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  1. How to identify, house, feed, raise, and (hopefully) release baby songbirds. Meryl Faulkner, Project Wildlife SONGBIRDS 101

  2. There’s a knock at the door… • “I just found this little bird, and they told me you could help” • You hesitate. Now, as a rehabilitator, or just learning to be one, you have become an expert to a member of the public • You smile, and say – sure, I’ll look at it

  3. But….why are they bringing you this bird? • First, if it’s a baby bird – and it looks healthy ask if the mother was feeding it. They say yes. • Look at the whole bird – wear latex or nitrile gloves if you have no hand cleaner close by – look at the eyes, head, underside, abdomen, each wing, upper and lower surface. Do the legs and wings work? They do? • Suggest they put it back, off the ground and wait to see if the mother continues to care for it.

  4. What if it is injured? • If you do have a center or know a more experienced rehabilitator, call them and ask for advice and see if you can take it there. • If you are not near a rehab center, and have no-one to help, perhaps ask a local bird vet if they would be willing to help • If all else fails, gently clean any wound with warm water and a Qtip, and try to minimize movement of the affected limb using white ½ inch micropore paper tape. • Keep bird warm, dark and quiet, and if it begs feed it the formula your group uses.

  5. Where to raise songbirds? • Quiet area, indoors • Access to sink /faucet/ cleaning products • Away from view of pets/family • Can be bedroom, garage • Electrical outlets – for heat, light, fans • Windows or full spectrum lighting

  6. Housing/Equipment needed • INDOORS • Incubators for nestlings • Caging for fledglings • Feeding utensils • OUTDOORS • Aviary for juveniles or recuperating injured adults

  7. Home-made incubators Consists of two clear plastic containers (brands such as Sterilite from department stores) nested, with water between the two, and an aquarium heater in the water layer. Temp set at highest (93°F), heater can be 100W or 120W Openings cut in lids are covered with plastic mesh from craft stores

  8. Incubators • These are not as “climate controlled” as commercial kind. Commercial incubators can be contaminated with bacteria if not cleaned regularly. Home made types open from top and are easy to take apart. Commercial kind have side opening – not as much air flow. • Paper towel flooring, plastic tops have openings cut, and mesh installed for visibility. Screen with elastic edging can be used as a top if preferred in the smaller size containers.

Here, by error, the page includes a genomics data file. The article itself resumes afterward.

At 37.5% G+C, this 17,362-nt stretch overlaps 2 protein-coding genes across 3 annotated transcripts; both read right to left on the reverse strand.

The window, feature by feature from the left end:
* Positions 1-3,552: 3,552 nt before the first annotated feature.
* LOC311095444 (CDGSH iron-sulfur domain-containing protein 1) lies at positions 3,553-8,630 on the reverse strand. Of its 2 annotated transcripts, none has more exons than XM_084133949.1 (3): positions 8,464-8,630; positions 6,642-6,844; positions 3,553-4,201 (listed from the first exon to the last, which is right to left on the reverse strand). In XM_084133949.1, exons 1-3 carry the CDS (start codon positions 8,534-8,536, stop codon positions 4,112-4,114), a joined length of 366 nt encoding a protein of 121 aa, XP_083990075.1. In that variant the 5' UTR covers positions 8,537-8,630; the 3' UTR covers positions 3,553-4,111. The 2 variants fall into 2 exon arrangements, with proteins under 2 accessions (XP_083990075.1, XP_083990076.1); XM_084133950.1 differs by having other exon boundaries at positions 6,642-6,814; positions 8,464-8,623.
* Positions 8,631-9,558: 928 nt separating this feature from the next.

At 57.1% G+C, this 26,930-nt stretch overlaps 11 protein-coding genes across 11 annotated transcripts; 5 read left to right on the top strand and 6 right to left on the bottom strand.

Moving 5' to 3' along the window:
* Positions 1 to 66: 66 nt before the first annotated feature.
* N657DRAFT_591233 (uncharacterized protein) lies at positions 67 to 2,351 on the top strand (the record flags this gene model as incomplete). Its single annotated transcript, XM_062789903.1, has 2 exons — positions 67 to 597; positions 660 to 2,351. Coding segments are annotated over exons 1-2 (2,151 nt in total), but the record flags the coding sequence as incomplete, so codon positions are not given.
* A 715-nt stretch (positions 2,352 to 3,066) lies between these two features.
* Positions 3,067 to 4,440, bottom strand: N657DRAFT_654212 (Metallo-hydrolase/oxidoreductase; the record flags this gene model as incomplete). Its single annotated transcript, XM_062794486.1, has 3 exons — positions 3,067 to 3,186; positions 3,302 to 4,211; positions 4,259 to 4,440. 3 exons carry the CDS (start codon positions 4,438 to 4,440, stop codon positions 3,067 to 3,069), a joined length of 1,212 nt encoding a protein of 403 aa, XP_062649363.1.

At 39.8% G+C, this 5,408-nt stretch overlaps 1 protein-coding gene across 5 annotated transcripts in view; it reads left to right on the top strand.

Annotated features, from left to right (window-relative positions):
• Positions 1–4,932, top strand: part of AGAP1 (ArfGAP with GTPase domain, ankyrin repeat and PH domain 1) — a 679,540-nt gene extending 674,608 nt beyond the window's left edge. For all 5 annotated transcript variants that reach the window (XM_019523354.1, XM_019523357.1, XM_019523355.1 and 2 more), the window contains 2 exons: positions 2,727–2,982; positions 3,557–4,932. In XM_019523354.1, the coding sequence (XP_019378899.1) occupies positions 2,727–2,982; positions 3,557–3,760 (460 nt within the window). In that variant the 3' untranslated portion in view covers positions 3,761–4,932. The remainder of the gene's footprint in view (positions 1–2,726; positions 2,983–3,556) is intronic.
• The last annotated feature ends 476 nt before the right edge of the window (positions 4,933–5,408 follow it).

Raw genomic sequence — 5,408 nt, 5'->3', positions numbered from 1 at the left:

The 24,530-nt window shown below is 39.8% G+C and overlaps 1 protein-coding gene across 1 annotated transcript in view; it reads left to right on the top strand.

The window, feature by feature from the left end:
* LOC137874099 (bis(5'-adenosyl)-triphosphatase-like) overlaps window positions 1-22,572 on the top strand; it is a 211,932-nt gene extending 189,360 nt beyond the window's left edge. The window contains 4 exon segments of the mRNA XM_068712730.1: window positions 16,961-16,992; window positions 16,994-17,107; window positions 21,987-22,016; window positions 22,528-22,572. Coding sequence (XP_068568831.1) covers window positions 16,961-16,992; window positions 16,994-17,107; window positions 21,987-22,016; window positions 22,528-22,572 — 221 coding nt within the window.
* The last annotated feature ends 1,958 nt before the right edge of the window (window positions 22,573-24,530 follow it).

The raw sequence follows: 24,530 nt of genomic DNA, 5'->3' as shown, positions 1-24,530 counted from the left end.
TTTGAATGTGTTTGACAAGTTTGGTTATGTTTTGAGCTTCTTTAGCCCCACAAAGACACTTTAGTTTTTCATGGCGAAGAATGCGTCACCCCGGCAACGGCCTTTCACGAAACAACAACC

9. Hatchlings/Nestlings • Using a 38 watt bulb over one end produces a temp of approx 88-94 deg F. Full spectrum lights a little cooler. • More birds in a “nest” means chicks are warmer. • Single naked nestlings may need to be kept directly on paper towel surrounded by rim of toilet paper and covered • Hatchlings are hard to rear

  10. Feeding tiny nestlings • Formula always a controversial subject for hand feeding • We use basic mix – science diet feline maintenance, beef or chicken baby food, avian vitamins, calcium carbonate. • Add water, make to a consistency of pudding and feed with 1ml syringes

  11. Why do we use this formula? • First tried in the 1990’s (originated with WRI in Palo Alto) • Birds look good and we have a reasonable release rate • Convenient to find ingredients, easy to make, palatable to birds

  12. In addition…….. • Large numbers of songbirds are held at our shelter, any plumage problems seem to be present upon arrival (sparrows) • The S/D kibbles are palatable to the birds and are picked up (they keep their shape after soaking) and eaten by the fledglings (along with other food)

  13. Diet controversies • Probably most formulas used by wildlife groups and published in the literature are good. • However no controlled studies have been done comparing birds’ feather size, body weight, growth rate, original intake condition etc in groups of birds reared on differing formulas

  14. ID’ing Hatchlings and Fledglings • Not essential to begin with – we (PW) use same formula for all species to begin with • But, good to know the species – some inherently more difficult to rear • One characteristic – naked versus downy • Only 5 common species naked at hatch in So Cal

  15. Other species naked at hatch : Bushtit, Woodpecker, Flicker Naked at hatch: house sparrow, scrub jays and white-throated swift

  16. Downy birds – yellow mouths • Mockingbirds - light chest, spots on breast, long legs, peeping call. • Starlings - Dark grey plumage all over • Wrens –narrow bill, wide at jaw • Phoebes – sword like bill with ridge when viewed from above. Dark plumage

  17. Examples of yellow mouths - wrens, swallows, phoebes, starlings

  18. Downy birds -Pink or red mouths • Sparrow and Jays – no fuzz • House finch short beak • Brewer’s blackbirds – orange skin • Towhees – continuous chirps, slightly bald around eyes • Cliff Swallow – flesh colored mouth, sloping head, orange butt